23. ^"Clone Engine Blogpost - Limits, Restrictions, and Possibilities". Project M Back Room. September 27, 2013. Archived from the original on February 3, 2014. Retrieved January 20, 2014.
  24. ^"Alternate Costumes Blogpost". Project M Back Room. November 6, 2013. Archived from the original on November 10, 2013. Retrieved January 20, 2014.
  25. ^"Project M 3.0 Trailer Released!". Project M Back Room. November 11, 2013. Archived from the original on February 3, 2014. Retrieved January 20, 2014.
  26. ^"Project M on Twitter". Twitter. Archived from the original on December 3, 2015. Retrieved March 30, 2015.
  27. ^"Project M 3.5 Released!". Project M Development Team. November 14, 2014. Archived from the original on November 19, 2014. Retrieved March 30, 2015.
  28. ^"Project M 3.6 Announced!". Project M Development Team. March 29, 2015. Archived from the original on April 1, 2015. Retrieved March 30, 2015.
  29. ^"Project M 3.6 Beta Released!". Project M Development Team. June 23, 2015. Archived from the original on July 3, 2015. Retrieved July 3, 2015.
  30. ^"Project M 3.6 Full Changelist". Project M Development Team. August 16, 2015. Archived from the original on August 17, 2015. Retrieved August 27, 2015.
  31. ^ ab"Project M". Project M. December 1, 2015. Archived from the original on December 2, 2015. Retrieved December 2, 2015.
  32. ^ abKlepek, Patrick (December 2, 2015). "Smash Community In Shock Over Sudden End To Popular Mod, Project M". Kotaku. Gawker Media. Archived from the original on December 2, 2015. Retrieved December 2, 2015.
  33. ^Morrison, Ryan (December 1, 2015). "Video Game Attorney on Twitter". Twitter. Archived from the original on December 2, 2015. Retrieved December 2, 2015.
  34. ^Klepek, Patrick (December 3, 2015). "The Smash Community Is Chaos Right Now". Kotaku. Gawker Media. Archived from the original on December 5, 2015. Retrieved December 5, 2015.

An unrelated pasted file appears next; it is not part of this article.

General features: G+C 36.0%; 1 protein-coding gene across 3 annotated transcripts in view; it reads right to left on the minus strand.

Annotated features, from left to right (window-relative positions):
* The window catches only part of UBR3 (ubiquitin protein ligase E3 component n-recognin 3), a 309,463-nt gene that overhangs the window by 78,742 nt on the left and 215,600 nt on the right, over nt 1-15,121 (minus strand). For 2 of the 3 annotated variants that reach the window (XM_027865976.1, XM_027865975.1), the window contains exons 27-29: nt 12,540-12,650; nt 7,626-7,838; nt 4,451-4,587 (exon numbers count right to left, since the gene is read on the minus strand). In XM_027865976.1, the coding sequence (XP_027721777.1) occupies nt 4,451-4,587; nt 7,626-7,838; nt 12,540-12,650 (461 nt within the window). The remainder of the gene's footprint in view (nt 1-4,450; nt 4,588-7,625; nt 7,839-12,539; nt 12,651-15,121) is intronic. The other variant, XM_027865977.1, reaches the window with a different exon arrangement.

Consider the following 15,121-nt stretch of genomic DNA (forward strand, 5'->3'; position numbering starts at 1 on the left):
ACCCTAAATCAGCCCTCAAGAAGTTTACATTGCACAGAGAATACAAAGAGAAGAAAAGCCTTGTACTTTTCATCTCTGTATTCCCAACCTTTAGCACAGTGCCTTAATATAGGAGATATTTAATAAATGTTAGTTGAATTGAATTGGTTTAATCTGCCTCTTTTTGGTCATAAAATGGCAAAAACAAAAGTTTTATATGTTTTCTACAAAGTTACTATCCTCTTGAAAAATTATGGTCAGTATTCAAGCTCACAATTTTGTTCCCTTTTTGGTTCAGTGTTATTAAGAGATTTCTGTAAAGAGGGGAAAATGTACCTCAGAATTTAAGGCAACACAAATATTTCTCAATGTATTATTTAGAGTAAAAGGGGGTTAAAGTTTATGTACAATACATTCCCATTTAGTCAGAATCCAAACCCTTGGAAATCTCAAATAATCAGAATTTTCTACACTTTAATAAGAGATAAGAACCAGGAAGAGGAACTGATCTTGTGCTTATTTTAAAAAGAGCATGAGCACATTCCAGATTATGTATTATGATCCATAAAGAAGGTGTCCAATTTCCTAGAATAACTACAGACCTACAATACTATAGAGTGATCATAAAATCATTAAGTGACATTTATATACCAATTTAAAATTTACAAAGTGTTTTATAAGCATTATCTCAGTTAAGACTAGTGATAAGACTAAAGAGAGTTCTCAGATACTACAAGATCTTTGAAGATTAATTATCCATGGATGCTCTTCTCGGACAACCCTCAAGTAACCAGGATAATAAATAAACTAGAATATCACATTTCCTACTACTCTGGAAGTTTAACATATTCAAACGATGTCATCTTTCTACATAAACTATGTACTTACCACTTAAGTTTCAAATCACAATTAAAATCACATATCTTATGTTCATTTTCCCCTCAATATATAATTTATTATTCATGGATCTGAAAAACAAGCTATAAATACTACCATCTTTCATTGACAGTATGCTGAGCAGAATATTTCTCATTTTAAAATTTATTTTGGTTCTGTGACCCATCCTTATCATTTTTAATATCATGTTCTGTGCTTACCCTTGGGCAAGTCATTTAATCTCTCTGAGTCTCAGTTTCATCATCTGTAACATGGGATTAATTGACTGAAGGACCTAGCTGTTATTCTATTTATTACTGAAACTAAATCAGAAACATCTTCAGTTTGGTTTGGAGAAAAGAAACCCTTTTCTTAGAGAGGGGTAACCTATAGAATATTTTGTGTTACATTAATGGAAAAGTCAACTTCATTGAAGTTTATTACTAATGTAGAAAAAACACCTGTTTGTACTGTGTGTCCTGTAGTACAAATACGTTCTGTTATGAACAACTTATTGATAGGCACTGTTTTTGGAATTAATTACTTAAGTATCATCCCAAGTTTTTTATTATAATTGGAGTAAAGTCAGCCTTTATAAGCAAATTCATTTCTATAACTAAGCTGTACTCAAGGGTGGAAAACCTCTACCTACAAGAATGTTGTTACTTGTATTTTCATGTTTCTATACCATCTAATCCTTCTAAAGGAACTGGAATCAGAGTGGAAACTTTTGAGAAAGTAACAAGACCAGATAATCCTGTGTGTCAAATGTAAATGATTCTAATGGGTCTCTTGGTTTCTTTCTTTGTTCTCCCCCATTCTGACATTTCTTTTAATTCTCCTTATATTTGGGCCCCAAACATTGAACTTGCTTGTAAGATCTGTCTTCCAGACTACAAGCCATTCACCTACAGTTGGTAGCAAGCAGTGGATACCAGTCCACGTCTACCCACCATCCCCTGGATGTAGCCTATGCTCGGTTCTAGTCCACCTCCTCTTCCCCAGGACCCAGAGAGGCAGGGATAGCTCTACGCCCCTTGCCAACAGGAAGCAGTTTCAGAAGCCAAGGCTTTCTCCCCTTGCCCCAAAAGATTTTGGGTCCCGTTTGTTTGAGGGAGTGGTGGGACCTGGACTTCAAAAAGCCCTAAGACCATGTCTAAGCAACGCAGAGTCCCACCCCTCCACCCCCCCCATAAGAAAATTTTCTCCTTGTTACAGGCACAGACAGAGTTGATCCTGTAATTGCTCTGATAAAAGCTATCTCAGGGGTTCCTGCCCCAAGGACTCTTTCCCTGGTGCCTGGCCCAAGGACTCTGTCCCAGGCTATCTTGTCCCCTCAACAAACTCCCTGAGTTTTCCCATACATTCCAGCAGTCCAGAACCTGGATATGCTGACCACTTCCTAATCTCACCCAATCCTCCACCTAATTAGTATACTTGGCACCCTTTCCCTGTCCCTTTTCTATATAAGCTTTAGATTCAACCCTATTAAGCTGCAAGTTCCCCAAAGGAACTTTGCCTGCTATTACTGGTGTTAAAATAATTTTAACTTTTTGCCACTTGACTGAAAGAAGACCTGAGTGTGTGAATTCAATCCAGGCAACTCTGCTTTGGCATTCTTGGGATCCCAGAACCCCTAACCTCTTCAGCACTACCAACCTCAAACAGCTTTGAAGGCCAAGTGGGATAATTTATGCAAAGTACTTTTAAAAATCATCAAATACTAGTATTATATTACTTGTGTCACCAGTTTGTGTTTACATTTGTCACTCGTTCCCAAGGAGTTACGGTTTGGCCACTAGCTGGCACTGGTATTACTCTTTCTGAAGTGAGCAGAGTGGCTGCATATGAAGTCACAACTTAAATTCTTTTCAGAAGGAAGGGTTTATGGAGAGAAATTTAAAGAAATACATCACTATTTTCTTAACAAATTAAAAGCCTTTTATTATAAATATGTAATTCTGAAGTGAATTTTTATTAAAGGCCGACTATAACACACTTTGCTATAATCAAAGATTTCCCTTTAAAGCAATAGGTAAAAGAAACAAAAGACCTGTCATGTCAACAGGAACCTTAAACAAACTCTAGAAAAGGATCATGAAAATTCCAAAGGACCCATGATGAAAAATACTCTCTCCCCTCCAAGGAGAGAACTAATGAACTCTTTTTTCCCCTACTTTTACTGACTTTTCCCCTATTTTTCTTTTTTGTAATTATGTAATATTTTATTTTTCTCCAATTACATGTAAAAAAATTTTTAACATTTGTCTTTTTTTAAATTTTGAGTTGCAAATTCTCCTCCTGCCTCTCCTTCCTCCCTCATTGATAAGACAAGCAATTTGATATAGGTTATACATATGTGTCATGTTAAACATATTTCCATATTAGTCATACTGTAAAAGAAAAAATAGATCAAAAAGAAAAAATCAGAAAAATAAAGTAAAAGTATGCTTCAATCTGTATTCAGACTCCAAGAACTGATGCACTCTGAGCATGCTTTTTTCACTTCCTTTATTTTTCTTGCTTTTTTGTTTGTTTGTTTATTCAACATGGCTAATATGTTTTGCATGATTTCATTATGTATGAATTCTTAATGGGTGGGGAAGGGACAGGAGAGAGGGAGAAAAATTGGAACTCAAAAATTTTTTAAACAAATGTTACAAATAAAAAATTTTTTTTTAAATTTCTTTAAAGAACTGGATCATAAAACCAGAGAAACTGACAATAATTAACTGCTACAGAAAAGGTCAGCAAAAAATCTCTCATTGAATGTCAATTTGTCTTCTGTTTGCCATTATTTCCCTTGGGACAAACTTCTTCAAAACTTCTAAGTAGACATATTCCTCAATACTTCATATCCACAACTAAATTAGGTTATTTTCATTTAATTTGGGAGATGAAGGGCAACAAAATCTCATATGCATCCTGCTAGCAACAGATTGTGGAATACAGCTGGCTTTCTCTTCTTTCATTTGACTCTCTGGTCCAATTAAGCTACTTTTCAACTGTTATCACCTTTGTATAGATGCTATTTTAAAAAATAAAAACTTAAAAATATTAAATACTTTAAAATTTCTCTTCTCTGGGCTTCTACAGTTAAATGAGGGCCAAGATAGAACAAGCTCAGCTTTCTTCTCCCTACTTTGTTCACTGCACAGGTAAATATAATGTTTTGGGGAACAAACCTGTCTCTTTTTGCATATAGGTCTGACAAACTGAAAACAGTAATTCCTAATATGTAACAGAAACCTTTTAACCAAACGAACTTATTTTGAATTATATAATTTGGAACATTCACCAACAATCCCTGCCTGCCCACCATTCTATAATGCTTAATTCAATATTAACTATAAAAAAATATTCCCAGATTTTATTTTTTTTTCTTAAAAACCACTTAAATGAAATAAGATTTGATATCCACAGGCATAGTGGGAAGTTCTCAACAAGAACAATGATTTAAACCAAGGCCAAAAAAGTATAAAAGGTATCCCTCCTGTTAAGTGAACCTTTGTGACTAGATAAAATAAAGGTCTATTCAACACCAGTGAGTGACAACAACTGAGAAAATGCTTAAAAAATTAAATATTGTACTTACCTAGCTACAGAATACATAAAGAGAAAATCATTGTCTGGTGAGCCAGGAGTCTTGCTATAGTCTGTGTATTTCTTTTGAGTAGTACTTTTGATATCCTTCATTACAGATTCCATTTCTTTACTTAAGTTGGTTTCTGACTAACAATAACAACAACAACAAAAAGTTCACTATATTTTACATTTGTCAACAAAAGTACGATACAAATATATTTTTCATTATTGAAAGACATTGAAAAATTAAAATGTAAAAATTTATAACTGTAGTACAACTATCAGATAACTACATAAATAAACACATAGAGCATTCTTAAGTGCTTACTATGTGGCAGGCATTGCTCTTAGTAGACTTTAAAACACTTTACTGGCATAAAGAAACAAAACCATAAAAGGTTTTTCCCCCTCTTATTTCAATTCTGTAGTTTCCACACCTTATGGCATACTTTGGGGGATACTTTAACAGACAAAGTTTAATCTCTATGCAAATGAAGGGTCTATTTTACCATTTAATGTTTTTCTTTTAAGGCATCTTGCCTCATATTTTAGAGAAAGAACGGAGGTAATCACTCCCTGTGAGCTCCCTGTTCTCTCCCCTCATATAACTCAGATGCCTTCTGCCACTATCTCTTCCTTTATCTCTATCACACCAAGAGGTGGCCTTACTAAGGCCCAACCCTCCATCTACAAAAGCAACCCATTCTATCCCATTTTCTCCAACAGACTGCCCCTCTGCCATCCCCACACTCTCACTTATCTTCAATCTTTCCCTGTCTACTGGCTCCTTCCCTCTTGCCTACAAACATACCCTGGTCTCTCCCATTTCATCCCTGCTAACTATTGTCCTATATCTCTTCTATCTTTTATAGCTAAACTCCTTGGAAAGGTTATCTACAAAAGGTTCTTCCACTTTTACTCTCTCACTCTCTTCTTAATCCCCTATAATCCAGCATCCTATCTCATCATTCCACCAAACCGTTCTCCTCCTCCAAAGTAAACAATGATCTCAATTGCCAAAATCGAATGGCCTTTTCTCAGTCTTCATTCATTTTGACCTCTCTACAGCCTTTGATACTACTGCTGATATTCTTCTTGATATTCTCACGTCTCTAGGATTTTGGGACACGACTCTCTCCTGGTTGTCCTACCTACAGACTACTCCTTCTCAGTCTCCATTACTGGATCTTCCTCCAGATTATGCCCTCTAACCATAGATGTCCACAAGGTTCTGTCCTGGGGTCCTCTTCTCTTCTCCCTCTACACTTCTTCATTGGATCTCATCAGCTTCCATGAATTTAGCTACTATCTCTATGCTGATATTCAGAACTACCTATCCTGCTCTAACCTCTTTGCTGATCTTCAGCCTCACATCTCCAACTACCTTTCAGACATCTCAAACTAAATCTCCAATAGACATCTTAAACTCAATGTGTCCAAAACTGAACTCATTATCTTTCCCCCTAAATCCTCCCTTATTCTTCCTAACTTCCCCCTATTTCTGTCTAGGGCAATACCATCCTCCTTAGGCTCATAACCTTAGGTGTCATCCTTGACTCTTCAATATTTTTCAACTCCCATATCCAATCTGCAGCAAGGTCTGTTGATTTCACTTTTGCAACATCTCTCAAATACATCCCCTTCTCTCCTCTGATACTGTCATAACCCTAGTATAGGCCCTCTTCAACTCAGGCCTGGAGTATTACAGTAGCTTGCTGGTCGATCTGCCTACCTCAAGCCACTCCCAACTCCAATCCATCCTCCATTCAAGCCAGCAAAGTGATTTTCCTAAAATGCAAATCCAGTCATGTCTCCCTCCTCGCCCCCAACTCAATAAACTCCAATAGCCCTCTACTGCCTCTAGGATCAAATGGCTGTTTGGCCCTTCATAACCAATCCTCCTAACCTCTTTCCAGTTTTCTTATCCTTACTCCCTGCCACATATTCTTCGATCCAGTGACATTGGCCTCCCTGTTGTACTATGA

35. ^Phillips, Tom (July 17, 2017). "Smash Bros. Fans unveil full game Icons: Combat Arena". Eurogamer. Retrieved January 4, 2019.
  36. ^"Wario". Project M Back Room. Archived from the original on February 3, 2014. Retrieved January 21, 2014.
  37. ^"Mario". Project M Back Room. Archived from the original on July 2, 2013. Retrieved January 21, 2014.
  38. ^"Peach". Project M Back Room. Archived from the original on February 3, 2014. Retrieved January 21, 2014.
  39. ^"Bowser". Project M Back Room. Archived from the original on July 2, 2013. Retrieved January 21, 2014.
  40. ^"Yoshi". Project M Back Room. Archived from the original on February 3, 2014. Retrieved January 21, 2014.
  41. ^"Ganondorf". Project M. Archived from the original on July 1, 2013.
  42. ^ abBetka, Zach (January 10, 2014). "Be Inspired by These Ambitious Video Game Fan Projects". GamesRadar. Archived from the original on February 20, 2014. Retrieved January 27, 2014.
  43. ^Khan, Imad (December 11, 2015). "Why the Internet mourned Project M". The Daily Dot. Archived from the original on May 9, 2016. Retrieved August 13, 2016.
  44. ^Project M Back Room (user ProjectMGame). "Project M on Twitter" (Twitter). Archived from the original on December 3, 2015.
  45. ^"Download". Project M. Archived from the original on September 19, 2015.
  46. ^"Invitational Project M event at APEX 2013". Project M Back Room. December 19, 2012. Archived from the original on February 3, 2014. Retrieved January 20, 2014.
  47. ^Ian J. Barker (November 10, 2014). "Fighting game organizer targeted with death threats". The Daily Dot. Archived from the original on January 28, 2015. Retrieved January 27, 2015.